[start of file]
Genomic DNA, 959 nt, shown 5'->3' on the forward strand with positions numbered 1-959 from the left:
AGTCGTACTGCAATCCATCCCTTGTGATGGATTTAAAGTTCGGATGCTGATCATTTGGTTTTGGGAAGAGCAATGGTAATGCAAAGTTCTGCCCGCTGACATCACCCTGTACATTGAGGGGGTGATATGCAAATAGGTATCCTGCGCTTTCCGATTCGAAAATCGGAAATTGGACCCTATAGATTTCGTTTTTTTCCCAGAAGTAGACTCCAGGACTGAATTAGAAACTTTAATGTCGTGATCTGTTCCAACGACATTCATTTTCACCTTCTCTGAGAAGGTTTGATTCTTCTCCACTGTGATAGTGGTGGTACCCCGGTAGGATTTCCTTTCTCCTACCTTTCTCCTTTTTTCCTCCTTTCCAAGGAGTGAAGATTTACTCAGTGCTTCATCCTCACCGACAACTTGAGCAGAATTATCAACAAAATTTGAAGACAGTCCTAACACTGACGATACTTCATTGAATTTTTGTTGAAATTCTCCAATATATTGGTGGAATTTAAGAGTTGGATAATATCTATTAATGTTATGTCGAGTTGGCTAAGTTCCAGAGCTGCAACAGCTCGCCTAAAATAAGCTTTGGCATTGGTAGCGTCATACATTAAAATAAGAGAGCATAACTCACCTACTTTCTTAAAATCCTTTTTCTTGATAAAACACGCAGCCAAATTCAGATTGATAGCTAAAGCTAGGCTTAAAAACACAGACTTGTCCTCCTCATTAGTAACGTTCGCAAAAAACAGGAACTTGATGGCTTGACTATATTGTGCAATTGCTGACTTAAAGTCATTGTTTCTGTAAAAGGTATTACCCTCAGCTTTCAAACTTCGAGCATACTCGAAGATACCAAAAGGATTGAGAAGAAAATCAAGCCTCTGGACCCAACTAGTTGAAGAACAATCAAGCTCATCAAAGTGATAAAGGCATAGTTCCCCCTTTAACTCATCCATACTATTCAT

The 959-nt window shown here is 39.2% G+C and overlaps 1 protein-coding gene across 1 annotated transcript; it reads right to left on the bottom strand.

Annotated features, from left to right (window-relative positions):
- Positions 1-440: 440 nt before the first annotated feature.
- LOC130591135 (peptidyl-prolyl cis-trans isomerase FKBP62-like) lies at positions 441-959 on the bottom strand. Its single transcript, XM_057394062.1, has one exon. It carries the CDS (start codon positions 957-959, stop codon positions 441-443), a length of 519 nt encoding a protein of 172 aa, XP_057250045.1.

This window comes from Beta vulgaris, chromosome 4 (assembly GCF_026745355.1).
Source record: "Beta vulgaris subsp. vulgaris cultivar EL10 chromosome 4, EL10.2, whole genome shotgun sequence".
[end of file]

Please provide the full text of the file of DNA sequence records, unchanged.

Genomic DNA, 959 nt, shown 5'->3' on the forward strand with positions numbered 1-959 from the left:
AGTCGTACTGCAATCCATCCCTTGTGATGGATTTAAAGTTCGGATGCTGATCATTTGGTTTTGGGAAGAGCAATGGTAATGCAAAGTTCTGCCCGCTGACATCACCCTGTACATTGAGGGGGTGATATGCAAATAGGTATCCTGCGCTTTCCGATTCGAAAATCGGAAATTGGACCCTATAGATTTCGTTTTTTTCCCAGAAGTAGACTCCAGGACTGAATTAGAAACTTTAATGTCGTGATCTGTTCCAACGACATTCATTTTCACCTTCTCTGAGAAGGTTTGATTCTTCTCCACTGTGATAGTGGTGGTACCCCGGTAGGATTTCCTTTCTCCTACCTTTCTCCTTTTTTCCTCCTTTCCAAGGAGTGAAGATTTACTCAGTGCTTCATCCTCACCGACAACTTGAGCAGAATTATCAACAAAATTTGAAGACAGTCCTAACACTGACGATACTTCATTGAATTTTTGTTGAAATTCTCCAATATATTGGTGGAATTTAAGAGTTGGATAATATCTATTAATGTTATGTCGAGTTGGCTAAGTTCCAGAGCTGCAACAGCTCGCCTAAAATAAGCTTTGGCATTGGTAGCGTCATACATTAAAATAAGAGAGCATAACTCACCTACTTTCTTAAAATCCTTTTTCTTGATAAAACACGCAGCCAAATTCAGATTGATAGCTAAAGCTAGGCTTAAAAACACAGACTTGTCCTCCTCATTAGTAACGTTCGCAAAAAACAGGAACTTGATGGCTTGACTATATTGTGCAATTGCTGACTTAAAGTCATTGTTTCTGTAAAAGGTATTACCCTCAGCTTTCAAACTTCGAGCATACTCGAAGATACCAAAAGGATTGAGAAGAAAATCAAGCCTCTGGACCCAACTAGTTGAAGAACAATCAAGCTCATCAAAGTGATAAAGGCATAGTTCCCCCTTTAACTCATCCATACTATTCAT

The 959-nt window shown here is 39.2% G+C and overlaps 1 protein-coding gene across 1 annotated transcript; it reads right to left on the bottom strand.

Annotated features, from left to right (window-relative positions):
- Positions 1-440: 440 nt before the first annotated feature.
- LOC130591135 (peptidyl-prolyl cis-trans isomerase FKBP62-like) lies at positions 441-959 on the bottom strand. Its single transcript, XM_057394062.1, has one exon. It carries the CDS (start codon positions 957-959, stop codon positions 441-443), a length of 519 nt encoding a protein of 172 aa, XP_057250045.1.

This window comes from Beta vulgaris, chromosome 4 (assembly GCF_026745355.1).
Source record: "Beta vulgaris subsp. vulgaris cultivar EL10 chromosome 4, EL10.2, whole genome shotgun sequence".